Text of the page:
The Italian assault here was to take place at the end of the month, but the start date was brought forward after the Austro-Hungarian counter-attack on the Isonzo. But this means that the infantry are having to attack in the middle of a summer storm. Low cloud cover has prevented Italian artillery from accurately targeting the enemy wire, but the Austro-Hungarian gunners still have a clear view of the ground across which the Italians will have to advance.

When the infantry go forward they find themselves stuck in a sea of mud. Progress is minimal and many find themselves trapped in front of the Austro-Hungarian wire, unable to advance or retreat. As can be imagined, casualties are horrendous.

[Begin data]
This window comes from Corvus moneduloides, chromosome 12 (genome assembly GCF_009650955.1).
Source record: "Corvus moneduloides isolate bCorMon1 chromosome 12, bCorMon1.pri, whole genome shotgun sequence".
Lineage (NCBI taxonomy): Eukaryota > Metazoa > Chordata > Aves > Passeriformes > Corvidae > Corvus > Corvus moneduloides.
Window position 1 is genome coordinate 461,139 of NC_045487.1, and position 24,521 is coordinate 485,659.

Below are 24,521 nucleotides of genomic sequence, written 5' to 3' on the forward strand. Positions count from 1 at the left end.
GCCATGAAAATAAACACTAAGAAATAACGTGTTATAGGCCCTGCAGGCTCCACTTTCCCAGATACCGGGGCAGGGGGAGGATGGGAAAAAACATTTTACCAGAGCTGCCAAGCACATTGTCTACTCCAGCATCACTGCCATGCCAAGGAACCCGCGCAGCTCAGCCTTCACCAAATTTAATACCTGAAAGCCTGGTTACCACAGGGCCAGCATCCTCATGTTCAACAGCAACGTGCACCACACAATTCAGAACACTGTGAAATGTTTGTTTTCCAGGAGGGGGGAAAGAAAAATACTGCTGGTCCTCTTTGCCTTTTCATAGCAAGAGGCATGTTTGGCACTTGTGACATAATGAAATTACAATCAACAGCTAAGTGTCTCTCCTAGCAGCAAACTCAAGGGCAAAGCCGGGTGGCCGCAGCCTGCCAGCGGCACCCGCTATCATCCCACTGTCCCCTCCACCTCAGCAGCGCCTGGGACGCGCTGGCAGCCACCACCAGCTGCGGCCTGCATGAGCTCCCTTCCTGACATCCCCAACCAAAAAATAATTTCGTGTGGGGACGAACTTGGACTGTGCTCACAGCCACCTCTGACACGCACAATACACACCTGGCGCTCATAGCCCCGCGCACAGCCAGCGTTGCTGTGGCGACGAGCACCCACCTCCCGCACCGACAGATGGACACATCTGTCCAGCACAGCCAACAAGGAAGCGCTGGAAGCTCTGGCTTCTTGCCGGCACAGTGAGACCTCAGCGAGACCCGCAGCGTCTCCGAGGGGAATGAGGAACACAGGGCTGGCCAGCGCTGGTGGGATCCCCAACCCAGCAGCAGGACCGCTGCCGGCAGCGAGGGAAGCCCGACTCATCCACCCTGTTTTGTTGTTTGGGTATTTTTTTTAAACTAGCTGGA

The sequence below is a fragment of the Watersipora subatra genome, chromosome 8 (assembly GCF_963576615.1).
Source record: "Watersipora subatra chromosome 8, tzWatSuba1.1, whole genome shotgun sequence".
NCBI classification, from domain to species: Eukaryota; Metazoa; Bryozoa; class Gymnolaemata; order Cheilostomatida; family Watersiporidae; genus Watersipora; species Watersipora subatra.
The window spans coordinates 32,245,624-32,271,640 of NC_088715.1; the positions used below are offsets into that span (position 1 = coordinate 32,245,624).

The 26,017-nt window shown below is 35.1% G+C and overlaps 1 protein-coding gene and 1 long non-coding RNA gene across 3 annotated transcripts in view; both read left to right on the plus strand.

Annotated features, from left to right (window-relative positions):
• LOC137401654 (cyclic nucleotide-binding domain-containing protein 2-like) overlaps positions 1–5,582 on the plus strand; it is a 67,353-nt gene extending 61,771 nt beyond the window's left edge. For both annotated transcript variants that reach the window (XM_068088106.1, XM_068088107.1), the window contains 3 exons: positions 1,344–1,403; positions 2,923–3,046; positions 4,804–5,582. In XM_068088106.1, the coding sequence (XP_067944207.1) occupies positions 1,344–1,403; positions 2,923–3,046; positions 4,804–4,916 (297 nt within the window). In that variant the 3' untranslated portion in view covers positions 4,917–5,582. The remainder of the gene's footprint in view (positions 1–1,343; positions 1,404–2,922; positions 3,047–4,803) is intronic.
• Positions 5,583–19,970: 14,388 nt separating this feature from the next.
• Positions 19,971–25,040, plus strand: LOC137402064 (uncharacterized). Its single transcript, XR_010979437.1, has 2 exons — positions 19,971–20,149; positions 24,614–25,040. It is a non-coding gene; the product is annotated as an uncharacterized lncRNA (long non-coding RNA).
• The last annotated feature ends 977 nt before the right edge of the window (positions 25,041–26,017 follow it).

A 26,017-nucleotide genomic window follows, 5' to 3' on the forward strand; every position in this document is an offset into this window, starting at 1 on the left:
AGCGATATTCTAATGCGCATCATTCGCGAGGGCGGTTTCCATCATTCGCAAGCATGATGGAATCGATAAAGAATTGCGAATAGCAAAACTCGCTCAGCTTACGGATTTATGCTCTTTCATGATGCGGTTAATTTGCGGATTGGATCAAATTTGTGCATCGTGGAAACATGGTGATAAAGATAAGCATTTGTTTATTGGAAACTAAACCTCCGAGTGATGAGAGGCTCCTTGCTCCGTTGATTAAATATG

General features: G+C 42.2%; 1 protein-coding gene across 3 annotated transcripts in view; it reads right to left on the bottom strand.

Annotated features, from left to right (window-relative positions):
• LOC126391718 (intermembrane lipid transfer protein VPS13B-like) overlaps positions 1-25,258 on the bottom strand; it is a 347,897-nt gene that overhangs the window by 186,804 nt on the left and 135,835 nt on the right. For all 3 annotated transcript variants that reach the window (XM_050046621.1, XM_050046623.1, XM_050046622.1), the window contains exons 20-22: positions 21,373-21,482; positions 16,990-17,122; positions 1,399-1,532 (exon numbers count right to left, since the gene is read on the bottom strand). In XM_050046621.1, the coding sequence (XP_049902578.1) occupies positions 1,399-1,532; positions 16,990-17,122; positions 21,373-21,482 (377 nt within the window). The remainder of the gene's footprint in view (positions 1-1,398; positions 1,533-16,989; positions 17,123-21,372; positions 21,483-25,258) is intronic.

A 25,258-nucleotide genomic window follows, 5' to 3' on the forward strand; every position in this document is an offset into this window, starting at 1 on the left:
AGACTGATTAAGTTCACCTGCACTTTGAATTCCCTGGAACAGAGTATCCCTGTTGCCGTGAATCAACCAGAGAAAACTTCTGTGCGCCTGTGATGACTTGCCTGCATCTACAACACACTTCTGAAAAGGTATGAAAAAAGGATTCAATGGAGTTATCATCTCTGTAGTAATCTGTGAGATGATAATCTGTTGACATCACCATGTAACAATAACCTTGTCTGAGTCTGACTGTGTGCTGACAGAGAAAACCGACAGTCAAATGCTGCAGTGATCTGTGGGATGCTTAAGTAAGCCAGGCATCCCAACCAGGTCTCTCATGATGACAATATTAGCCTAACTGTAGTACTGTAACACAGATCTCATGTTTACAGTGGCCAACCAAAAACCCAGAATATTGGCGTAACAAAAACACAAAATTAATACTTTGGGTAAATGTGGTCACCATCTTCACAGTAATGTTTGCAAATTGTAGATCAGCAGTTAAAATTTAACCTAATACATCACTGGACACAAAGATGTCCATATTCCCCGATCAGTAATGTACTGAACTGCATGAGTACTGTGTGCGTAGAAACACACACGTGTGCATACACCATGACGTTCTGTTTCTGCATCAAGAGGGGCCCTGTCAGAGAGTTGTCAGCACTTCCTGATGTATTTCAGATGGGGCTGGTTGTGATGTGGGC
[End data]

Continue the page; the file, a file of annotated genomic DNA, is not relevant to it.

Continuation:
Cadorna meets with Mambretti, the local commander. At this stage he is used to failure so the debacle appears not to overly trouble Cadorna. He and Mambretti agree that for now the assaults will halt, but when the weather improves the struggle for Mount Ortigara will resume.

images source:

Italian mountain troops before the battle (Wikipedia: Battle of Mount Ortigara)

Italian troops attack! (MetroPostcard.com: Belligerents and Participants in World War One: The Kingdom of Italy  pt1)

Explosion! (MetroPostcard.com: Belligerents and Participants in World War One: The Kingdom of Italy  pt1)

4/6/1917 Tenth Isonzo ends with an Austro-Hungarian surprise